• October 23, 2014

'Apocalyptic' Budget Plan Sends Waves of Fear Across Texas Higher Education

Texas higher-education officials were reeling on Wednesday after lawmakers released a preliminary budget proposal that would slash financial aid, close four two-year colleges, and eliminate programs aimed at meeting the needs of the state's growing Hispanic population.

Republican lawmakers in the House, who have gained a stronger majority since November's elections, have vowed to plug a state deficit estimated at up to $27-billion over the coming biennium without raising taxes or tapping into the state's $9.4-billion rainy-day fund.

The Texas Senate is expected to unveil its spending plan next week. But the House's preliminary plan, which provides a stark outlook compared with the relatively healthy financial picture painted just a few years ago, gave colleges here plenty to worry about.

Under the House's plan for the next two-year budget cycle, Texas colleges and universities would lose $772-million, or 7.6 percent of their state funds. The cuts would include nearly $100-million each for the flagship campuses of Texas A&M University and the University of Texas.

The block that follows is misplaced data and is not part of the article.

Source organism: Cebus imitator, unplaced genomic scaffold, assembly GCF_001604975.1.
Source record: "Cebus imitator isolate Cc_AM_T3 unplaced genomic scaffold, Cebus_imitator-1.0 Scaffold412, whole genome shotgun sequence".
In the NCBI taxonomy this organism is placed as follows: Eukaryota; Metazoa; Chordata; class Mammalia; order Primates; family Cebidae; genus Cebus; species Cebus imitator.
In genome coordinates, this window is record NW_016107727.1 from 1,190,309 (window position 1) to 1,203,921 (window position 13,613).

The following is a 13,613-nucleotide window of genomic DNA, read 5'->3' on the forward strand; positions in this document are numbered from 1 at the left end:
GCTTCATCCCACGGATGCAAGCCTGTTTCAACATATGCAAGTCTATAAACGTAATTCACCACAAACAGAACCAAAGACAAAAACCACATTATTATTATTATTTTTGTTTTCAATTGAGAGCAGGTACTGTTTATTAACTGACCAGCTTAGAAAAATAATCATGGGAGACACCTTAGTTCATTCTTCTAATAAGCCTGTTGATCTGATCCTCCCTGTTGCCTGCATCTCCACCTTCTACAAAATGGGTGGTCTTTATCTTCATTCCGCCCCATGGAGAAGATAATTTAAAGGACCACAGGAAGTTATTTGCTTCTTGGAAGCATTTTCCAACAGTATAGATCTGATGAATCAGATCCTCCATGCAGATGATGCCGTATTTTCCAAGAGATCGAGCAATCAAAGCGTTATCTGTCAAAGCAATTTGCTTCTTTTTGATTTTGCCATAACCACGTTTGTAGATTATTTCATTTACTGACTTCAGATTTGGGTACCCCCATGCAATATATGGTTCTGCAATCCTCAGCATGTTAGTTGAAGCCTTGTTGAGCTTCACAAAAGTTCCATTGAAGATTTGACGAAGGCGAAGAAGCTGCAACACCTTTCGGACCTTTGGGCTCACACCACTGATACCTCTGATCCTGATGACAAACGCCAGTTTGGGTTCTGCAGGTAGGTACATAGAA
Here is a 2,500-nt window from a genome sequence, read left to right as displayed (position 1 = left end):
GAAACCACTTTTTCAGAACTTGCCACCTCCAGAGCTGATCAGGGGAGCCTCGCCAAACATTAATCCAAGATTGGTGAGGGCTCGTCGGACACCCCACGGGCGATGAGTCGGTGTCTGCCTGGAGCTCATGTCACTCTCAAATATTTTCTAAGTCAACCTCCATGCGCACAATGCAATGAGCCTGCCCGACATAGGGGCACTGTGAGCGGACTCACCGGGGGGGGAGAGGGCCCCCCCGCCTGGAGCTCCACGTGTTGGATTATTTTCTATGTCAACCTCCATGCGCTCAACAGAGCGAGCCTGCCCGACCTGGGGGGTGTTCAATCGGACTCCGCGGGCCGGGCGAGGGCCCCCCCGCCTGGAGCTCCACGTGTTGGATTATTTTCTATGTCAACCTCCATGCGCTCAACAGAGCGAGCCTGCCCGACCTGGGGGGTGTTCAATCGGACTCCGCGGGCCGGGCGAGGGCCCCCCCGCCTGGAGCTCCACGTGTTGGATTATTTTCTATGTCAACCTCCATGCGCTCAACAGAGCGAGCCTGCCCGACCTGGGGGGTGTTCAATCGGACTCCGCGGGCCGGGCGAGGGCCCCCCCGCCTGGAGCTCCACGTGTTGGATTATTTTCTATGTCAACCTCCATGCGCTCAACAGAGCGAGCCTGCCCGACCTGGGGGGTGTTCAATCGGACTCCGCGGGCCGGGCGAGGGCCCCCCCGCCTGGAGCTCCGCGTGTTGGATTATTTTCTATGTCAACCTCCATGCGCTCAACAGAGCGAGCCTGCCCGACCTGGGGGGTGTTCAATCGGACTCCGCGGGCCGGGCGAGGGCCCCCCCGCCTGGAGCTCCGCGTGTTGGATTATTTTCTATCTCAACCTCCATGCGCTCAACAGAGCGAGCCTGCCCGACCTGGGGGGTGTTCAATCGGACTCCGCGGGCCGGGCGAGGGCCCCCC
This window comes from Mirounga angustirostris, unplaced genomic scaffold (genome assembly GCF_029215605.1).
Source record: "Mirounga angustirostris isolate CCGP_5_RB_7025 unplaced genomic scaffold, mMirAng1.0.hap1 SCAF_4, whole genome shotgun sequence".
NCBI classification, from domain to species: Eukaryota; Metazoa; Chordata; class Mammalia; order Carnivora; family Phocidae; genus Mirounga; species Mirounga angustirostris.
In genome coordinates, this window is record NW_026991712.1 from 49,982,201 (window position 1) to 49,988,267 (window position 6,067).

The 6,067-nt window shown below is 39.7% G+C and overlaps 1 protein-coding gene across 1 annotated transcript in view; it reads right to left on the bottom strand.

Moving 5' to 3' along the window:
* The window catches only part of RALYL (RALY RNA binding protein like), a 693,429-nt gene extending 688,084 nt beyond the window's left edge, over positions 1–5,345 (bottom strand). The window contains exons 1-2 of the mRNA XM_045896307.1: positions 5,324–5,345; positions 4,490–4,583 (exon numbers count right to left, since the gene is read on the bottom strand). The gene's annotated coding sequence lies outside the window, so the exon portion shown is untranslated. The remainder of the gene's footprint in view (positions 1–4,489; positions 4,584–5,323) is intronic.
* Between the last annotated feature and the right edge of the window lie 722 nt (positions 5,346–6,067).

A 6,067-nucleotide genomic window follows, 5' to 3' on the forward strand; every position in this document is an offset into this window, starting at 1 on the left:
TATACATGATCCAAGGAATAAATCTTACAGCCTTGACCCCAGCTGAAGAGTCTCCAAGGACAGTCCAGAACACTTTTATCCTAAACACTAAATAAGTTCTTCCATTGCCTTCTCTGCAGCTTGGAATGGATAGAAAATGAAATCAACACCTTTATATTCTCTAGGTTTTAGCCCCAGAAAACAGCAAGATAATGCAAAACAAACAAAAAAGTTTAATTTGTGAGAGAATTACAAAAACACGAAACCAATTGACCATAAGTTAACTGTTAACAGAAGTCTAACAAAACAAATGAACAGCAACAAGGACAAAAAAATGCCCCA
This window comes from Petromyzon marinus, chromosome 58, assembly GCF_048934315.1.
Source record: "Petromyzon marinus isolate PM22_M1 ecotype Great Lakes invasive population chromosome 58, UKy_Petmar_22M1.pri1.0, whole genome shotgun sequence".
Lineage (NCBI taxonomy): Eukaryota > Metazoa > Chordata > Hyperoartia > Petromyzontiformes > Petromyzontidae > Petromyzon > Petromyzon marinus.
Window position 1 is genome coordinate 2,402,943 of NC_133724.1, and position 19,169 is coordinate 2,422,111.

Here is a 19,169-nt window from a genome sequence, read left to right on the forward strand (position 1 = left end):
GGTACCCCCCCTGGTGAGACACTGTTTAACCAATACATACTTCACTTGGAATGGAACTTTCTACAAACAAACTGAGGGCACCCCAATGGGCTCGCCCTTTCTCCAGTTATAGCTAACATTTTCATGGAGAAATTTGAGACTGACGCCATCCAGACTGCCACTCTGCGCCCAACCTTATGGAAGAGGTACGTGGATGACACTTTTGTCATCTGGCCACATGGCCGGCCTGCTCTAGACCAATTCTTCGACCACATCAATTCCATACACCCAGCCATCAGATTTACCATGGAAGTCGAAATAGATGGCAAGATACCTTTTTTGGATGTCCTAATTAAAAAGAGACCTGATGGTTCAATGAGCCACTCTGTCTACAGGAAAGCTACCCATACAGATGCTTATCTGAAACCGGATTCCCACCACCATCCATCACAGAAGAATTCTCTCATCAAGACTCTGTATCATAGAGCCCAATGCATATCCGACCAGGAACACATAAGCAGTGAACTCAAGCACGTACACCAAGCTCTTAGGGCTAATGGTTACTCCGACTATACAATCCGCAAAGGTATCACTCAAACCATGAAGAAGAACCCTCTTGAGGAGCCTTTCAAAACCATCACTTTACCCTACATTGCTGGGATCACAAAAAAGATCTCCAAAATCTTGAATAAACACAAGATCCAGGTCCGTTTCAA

The state's student-aid programs would take some of the biggest hits.

No new applicants would be accepted for the state's largest financial-aid program for low-income students, the Texas Grant program. It served 87,000 students this year with grants of up to $6,780 per year, but it would serve only 27,000 students in 2013 under the House plan.

Joseph P. Pettibon, associate vice president for academic services at Texas A&M, said he worried that low-income students either would not be able to attend four-year colleges or would take on too much debt if lawmakers approved the proposed cuts.

Financial-aid offers are usually made in mid- to late March, but the state budget process probably won't be completed until the summer, when the governor signs the legislation. "What do we tell students in the meantime?" Mr. Pettibon asked.

The proposed budget would also eliminate several other programs, including adult basic education and college-readiness efforts, that the state's Higher Education Coordinating Board has been using to try to increase the number of Hispanic students attending and graduating from Texas colleges.

'Very Puzzled and Very Concerned'